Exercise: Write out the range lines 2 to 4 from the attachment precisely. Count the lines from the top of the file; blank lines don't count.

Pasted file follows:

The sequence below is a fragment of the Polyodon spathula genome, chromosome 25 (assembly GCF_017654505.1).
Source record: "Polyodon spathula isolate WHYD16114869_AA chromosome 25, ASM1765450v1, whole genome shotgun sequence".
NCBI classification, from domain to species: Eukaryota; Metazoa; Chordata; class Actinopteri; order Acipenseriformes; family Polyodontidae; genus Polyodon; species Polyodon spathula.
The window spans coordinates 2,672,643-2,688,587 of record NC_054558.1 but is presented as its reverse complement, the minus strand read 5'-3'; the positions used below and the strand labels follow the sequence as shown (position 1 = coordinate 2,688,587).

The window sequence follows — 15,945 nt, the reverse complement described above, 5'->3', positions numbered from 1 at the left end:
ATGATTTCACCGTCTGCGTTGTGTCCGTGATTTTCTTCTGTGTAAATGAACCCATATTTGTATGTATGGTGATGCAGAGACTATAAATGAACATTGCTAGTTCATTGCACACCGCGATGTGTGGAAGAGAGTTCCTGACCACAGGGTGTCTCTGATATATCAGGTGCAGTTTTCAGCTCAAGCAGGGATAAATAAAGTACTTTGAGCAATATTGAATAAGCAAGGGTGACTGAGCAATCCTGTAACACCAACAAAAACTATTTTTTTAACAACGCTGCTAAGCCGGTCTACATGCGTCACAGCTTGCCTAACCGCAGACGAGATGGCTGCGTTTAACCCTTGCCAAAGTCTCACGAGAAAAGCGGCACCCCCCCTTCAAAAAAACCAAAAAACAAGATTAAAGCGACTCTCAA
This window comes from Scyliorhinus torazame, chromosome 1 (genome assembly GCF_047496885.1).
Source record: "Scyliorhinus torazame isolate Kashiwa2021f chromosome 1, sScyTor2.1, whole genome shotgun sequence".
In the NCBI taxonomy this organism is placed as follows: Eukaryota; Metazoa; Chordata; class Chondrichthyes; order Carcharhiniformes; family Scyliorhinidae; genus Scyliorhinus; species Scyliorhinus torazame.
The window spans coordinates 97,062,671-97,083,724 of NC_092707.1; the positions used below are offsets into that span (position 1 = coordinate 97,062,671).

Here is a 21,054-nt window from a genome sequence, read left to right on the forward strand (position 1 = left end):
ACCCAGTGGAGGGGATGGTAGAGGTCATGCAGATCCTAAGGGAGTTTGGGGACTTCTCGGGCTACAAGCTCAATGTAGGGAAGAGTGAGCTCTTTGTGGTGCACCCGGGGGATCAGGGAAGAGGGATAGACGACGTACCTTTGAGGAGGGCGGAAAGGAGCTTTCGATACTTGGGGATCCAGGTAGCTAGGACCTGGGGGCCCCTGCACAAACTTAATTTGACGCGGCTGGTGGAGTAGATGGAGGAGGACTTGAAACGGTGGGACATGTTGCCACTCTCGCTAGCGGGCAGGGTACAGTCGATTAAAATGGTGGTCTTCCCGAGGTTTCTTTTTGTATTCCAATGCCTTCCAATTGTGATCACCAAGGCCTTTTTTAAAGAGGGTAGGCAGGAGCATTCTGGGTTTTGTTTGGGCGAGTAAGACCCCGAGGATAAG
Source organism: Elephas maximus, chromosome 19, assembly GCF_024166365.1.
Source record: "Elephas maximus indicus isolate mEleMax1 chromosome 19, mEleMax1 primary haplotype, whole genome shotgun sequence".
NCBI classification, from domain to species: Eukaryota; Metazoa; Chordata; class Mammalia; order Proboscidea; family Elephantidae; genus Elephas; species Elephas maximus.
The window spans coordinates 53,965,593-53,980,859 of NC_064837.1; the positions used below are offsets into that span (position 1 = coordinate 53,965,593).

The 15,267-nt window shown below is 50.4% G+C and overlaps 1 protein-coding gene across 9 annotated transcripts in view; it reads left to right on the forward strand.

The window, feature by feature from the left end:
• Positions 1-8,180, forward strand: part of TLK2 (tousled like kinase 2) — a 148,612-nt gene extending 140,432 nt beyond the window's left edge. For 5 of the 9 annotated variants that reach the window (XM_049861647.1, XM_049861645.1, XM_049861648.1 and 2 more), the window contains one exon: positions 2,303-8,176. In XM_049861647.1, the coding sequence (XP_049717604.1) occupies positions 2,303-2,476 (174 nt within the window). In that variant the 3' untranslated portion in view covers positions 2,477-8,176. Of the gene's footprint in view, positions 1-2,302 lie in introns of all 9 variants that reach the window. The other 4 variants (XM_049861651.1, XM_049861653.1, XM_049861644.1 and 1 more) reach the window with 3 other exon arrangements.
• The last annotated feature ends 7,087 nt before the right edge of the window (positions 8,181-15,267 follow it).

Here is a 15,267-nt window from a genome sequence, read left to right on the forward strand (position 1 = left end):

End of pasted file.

Source record: "Polyodon spathula isolate WHYD16114869_AA chromosome 25, ASM1765450v1, whole genome shotgun sequence".
NCBI classification, from domain to species: Eukaryota; Metazoa; Chordata; class Actinopteri; order Acipenseriformes; family Polyodontidae; genus Polyodon; species Polyodon spathula.
The window spans coordinates 2,672,643-2,688,587 of record NC_054558.1 but is presented as its reverse complement, the minus strand read 5'-3'; the positions used below and the strand labels follow the sequence as shown (position 1 = coordinate 2,688,587).